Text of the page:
Which fuel should you use for your camping stove? Butane or propane? It’s quite a simple question, but there are several factors to consider. If you’re looking for an expert opinion on the topic, then keep reading!
What is the difference between Butane and Propane?
Butane and propane are both gases under normal room temperature and pressure conditions. They are termed hydrocarbons (alkanes to be precise), and this means that they only differ in the amount of hydrogen and carbon atoms in each molecule.
It’s all in the Molecules
One molecule of butane (shown opposite) has a higher number of carbon (4 vs 3) and hydrogen atoms (8 vs 6) than a molecule of propane. This means that butane is more dense and slightly more flammable with a higher calorific value.
Butane and propane can both be compressed into gas canisters. Under the high pressure of the compression process, both gases turn into liquids. This is why when you shake a gas canister you can hear the liquid sloshing around inside. In this form, they are know as Liquid Petroleum Gases (LPG).
So far, so similar – so where do these LPGs differ? Well it comes down to the temperature of your surroundings and the atmospheric pressure (altitude) you’ll be trying to operate your gas stove at.
Temperature Performance – Butane vs Propane
Boiling is the process whereby a liquid starts evaporating into a gas, and butane boils at a much higher temperature than propane. The boiling point of butane is -0.5°C which is very close to the freezing point of water, and a typical temperature to encounter in Winter in the UK.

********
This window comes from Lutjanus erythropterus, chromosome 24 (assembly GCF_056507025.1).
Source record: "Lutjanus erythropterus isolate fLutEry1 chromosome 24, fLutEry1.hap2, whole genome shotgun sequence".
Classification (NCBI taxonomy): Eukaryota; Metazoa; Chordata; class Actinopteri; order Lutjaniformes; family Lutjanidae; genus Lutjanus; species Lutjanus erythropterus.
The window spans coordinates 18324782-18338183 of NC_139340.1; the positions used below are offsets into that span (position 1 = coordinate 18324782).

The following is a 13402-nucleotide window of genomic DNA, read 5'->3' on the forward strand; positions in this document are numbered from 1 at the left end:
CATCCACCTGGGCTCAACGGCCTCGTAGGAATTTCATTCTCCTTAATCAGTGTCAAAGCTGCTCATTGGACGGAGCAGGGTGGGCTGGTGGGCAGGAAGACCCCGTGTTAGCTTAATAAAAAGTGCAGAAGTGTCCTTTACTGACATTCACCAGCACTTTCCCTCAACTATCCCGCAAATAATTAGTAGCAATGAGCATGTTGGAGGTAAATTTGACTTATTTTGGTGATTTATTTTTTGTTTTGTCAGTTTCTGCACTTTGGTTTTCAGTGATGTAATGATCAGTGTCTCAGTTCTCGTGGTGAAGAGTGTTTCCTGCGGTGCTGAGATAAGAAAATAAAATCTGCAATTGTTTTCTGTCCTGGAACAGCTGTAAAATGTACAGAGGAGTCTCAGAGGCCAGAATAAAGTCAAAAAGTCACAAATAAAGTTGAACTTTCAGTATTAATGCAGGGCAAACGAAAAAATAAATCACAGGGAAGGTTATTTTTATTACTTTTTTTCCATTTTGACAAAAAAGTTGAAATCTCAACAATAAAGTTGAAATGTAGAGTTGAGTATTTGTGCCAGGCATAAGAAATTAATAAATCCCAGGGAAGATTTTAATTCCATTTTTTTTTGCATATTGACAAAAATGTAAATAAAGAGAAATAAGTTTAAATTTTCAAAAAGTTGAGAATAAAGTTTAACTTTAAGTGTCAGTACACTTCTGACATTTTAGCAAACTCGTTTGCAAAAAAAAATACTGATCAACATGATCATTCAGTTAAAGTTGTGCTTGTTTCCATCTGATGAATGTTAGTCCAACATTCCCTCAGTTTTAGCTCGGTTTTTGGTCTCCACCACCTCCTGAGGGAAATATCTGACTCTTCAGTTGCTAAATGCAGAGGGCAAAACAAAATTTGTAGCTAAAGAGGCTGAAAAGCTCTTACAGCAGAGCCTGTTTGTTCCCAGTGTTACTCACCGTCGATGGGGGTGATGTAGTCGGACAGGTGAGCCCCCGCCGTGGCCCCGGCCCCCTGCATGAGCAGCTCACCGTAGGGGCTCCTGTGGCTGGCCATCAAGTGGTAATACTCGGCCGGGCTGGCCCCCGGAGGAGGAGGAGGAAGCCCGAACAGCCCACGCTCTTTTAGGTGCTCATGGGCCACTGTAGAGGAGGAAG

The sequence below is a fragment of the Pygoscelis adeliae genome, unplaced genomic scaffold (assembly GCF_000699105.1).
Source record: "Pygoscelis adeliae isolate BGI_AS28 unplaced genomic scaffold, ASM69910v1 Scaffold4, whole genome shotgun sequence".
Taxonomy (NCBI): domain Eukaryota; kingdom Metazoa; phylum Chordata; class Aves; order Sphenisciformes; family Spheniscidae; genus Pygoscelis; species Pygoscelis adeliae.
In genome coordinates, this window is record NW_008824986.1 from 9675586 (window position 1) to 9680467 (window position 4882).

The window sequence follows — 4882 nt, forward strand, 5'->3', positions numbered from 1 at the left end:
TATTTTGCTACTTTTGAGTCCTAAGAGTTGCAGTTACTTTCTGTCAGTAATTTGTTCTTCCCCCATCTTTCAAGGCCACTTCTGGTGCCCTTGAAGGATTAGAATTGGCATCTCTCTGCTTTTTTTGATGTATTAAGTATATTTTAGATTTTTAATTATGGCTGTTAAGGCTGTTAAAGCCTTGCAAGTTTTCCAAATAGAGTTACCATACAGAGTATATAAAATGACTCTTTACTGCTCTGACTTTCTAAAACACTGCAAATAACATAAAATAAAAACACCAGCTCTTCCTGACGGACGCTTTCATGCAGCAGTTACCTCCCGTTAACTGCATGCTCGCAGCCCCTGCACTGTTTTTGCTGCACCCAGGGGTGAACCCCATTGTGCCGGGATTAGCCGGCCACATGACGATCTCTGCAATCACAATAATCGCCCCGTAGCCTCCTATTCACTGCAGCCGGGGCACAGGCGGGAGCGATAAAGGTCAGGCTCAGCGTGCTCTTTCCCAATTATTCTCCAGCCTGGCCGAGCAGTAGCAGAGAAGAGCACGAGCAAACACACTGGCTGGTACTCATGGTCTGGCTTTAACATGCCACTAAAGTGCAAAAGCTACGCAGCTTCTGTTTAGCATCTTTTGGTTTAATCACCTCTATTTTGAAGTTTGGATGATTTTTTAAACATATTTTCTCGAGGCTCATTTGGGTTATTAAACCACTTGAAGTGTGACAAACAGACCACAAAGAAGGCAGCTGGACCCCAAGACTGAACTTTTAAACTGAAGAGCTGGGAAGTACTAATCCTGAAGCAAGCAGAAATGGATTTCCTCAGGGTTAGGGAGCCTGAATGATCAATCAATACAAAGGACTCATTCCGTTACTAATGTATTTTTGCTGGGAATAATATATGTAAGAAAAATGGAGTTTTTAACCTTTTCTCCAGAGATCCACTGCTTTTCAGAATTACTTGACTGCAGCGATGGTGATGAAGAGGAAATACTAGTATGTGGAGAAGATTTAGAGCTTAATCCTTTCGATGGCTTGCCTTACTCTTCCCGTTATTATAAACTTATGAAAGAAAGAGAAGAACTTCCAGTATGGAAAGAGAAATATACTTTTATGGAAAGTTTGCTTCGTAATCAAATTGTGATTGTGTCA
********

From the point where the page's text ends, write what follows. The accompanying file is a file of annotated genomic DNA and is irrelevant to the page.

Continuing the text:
If the temperature of your surroundings drops below the boiling point of butane (-1°C), then your liquid butane will not be able to extract enough heat from its surroundings to boil and will not flow out of your camping stove at a high enough rate for lighting. Therefore if you think the temperature is going to be well below -1°C then there is only one choice of LPG fuel – propane!
The boiling point of propane is down at -42°C and so you’re always going to be ok unless you’re camping out near the South Pole in Winter!
So why not always use Propane? What are the advantages of Butane?
Well this is a good question. Butane requires less pressure to be stored as a liquid which means there’s much less chance of explosions if the canister gets ruptured in some way.
Butane canisters also don’t need to be as thick as propane ones and are less heavy as a result. Also, butane is often cheaper and more widely available than propane. Convenience counts when camping!
Butane also burns 12% more efficiently than propane, meaning that you need to burn less of it to heat a particular volume of water up. Saves cash!
Which LPG is best for High Altitude Camping? Butane or Propane?
Because propane has a lower boiling point it is preferential for cooking at higher altitudes where the air pressure is lower. It is also slightly less volatile than butane which makes it ideal as an all-round camping stove fuel where safety may be important (e.g. if there are kids around).
Is Butane or Propane better for Cold Camping?